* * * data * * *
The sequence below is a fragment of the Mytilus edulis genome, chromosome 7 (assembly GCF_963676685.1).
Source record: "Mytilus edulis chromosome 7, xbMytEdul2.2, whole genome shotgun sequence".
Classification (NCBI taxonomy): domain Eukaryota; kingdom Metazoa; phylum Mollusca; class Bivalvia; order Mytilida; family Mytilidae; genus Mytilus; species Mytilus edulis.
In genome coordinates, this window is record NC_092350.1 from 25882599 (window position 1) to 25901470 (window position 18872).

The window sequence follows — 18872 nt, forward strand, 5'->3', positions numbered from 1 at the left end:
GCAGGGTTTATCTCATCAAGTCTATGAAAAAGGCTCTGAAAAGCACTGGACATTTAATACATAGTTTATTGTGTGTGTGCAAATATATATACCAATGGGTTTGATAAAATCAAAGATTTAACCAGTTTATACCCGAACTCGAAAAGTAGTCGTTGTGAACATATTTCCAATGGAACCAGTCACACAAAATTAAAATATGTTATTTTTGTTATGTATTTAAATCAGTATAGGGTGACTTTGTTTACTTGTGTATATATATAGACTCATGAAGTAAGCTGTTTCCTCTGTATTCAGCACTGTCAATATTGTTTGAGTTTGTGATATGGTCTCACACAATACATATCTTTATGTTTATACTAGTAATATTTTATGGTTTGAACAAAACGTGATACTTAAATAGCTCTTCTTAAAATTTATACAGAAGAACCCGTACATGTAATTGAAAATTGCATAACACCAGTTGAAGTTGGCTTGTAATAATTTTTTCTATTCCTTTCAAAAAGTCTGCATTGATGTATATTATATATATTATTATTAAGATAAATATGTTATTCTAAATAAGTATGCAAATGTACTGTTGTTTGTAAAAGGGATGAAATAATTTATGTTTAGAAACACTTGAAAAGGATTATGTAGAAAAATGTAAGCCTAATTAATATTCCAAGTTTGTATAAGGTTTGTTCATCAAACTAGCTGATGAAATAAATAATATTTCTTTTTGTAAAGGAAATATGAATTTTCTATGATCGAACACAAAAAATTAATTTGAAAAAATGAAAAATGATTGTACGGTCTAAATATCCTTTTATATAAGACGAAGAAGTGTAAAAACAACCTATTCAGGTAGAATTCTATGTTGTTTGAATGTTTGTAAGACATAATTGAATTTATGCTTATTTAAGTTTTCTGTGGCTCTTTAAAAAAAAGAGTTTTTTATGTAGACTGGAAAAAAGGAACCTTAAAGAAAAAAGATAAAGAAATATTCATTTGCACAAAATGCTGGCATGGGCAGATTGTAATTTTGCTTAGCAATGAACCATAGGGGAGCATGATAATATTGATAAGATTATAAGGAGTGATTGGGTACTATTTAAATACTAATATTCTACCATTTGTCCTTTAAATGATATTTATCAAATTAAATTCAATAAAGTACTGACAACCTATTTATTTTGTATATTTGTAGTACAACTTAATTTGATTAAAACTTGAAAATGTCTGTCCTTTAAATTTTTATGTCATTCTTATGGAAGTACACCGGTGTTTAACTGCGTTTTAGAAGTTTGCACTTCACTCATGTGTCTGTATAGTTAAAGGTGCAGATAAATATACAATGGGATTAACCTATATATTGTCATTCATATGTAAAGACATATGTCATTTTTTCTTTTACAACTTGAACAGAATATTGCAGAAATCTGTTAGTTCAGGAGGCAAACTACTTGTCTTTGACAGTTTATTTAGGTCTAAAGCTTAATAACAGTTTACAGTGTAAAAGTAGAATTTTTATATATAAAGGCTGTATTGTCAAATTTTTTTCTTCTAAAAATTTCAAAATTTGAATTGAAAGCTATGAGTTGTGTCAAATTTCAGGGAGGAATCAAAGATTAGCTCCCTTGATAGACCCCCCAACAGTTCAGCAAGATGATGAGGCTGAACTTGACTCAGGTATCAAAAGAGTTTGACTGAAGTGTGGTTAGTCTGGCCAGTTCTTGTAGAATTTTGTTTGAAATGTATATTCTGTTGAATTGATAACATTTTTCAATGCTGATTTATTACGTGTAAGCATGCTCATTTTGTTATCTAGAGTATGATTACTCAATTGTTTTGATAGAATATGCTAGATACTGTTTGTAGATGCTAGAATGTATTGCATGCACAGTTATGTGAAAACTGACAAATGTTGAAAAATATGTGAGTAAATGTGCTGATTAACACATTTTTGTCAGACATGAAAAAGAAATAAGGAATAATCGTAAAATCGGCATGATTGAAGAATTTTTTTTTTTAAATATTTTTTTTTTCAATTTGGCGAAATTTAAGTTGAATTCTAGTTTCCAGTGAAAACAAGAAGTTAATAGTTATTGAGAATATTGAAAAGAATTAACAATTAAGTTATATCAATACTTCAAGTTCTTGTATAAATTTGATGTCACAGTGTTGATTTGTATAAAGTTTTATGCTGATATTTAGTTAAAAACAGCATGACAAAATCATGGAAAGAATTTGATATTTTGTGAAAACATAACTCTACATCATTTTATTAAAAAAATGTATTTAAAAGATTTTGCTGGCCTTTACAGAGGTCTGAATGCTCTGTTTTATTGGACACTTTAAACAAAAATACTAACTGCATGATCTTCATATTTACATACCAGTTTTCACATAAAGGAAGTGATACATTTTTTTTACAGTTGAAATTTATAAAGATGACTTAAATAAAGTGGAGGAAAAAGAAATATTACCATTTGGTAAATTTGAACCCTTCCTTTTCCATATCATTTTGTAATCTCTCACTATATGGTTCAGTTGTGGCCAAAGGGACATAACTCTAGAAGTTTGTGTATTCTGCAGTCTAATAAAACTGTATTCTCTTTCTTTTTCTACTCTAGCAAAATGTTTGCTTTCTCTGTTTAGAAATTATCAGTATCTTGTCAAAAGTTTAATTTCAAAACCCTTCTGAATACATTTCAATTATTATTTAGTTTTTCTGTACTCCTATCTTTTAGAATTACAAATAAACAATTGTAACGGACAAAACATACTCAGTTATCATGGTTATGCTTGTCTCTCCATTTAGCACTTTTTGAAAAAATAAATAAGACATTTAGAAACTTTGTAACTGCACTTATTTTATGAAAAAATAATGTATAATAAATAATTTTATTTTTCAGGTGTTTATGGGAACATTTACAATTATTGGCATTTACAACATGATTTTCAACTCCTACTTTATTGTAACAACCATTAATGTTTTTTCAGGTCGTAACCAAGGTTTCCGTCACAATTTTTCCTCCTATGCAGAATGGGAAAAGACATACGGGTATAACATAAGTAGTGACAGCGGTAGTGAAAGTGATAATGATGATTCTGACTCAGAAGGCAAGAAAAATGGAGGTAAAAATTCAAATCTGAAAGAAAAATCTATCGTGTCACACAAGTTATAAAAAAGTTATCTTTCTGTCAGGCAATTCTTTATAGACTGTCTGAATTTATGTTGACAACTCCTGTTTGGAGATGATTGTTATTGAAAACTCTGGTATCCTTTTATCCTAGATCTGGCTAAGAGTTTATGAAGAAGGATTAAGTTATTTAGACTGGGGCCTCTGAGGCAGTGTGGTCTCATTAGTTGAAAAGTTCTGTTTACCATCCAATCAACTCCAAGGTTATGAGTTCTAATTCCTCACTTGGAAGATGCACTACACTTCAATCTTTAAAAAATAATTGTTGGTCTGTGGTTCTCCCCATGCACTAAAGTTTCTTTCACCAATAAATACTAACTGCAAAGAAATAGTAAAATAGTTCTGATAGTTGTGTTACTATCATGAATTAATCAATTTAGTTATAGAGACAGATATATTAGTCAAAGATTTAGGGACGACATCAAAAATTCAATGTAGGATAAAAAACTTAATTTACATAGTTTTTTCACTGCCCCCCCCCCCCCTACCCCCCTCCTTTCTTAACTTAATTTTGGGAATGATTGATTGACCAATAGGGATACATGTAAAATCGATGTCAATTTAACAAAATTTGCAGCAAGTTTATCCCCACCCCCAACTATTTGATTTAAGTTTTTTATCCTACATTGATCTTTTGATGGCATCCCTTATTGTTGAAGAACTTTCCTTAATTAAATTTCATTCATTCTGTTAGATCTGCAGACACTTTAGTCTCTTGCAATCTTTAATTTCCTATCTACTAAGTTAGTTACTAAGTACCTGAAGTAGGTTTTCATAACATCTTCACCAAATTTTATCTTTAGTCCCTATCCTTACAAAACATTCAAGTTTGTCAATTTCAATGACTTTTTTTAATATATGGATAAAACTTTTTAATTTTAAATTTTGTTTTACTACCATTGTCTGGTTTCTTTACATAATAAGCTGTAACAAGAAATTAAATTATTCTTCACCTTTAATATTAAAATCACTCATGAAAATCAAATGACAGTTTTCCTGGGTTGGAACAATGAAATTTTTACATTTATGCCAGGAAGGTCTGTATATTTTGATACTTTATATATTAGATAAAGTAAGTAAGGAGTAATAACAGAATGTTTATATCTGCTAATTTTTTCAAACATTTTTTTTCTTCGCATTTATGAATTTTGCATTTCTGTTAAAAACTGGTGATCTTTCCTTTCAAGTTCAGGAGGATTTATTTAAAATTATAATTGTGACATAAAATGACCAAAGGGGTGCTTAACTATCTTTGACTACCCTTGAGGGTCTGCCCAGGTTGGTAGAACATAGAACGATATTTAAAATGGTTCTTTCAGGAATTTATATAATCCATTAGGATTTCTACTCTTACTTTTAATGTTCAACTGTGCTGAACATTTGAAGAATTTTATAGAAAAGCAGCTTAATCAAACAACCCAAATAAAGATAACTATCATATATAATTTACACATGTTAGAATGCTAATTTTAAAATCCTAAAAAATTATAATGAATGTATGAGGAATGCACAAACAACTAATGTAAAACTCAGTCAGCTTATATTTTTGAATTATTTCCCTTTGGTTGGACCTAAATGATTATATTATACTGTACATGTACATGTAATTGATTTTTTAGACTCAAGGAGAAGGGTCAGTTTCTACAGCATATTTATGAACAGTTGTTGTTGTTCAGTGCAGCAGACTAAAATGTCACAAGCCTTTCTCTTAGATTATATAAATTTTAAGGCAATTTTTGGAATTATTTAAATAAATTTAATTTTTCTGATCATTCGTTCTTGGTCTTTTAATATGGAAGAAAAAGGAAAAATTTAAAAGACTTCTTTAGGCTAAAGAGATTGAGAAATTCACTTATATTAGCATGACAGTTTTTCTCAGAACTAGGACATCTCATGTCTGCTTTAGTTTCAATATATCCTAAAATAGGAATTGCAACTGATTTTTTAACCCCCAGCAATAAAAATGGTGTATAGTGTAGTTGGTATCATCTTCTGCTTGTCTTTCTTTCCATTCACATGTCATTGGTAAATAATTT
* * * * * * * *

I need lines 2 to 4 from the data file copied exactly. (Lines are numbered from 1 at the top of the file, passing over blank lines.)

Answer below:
Source record: "Mytilus edulis chromosome 7, xbMytEdul2.2, whole genome shotgun sequence".
Classification (NCBI taxonomy): domain Eukaryota; kingdom Metazoa; phylum Mollusca; class Bivalvia; order Mytilida; family Mytilidae; genus Mytilus; species Mytilus edulis.
In genome coordinates, this window is record NC_092350.1 from 25882599 (window position 1) to 25901470 (window position 18872).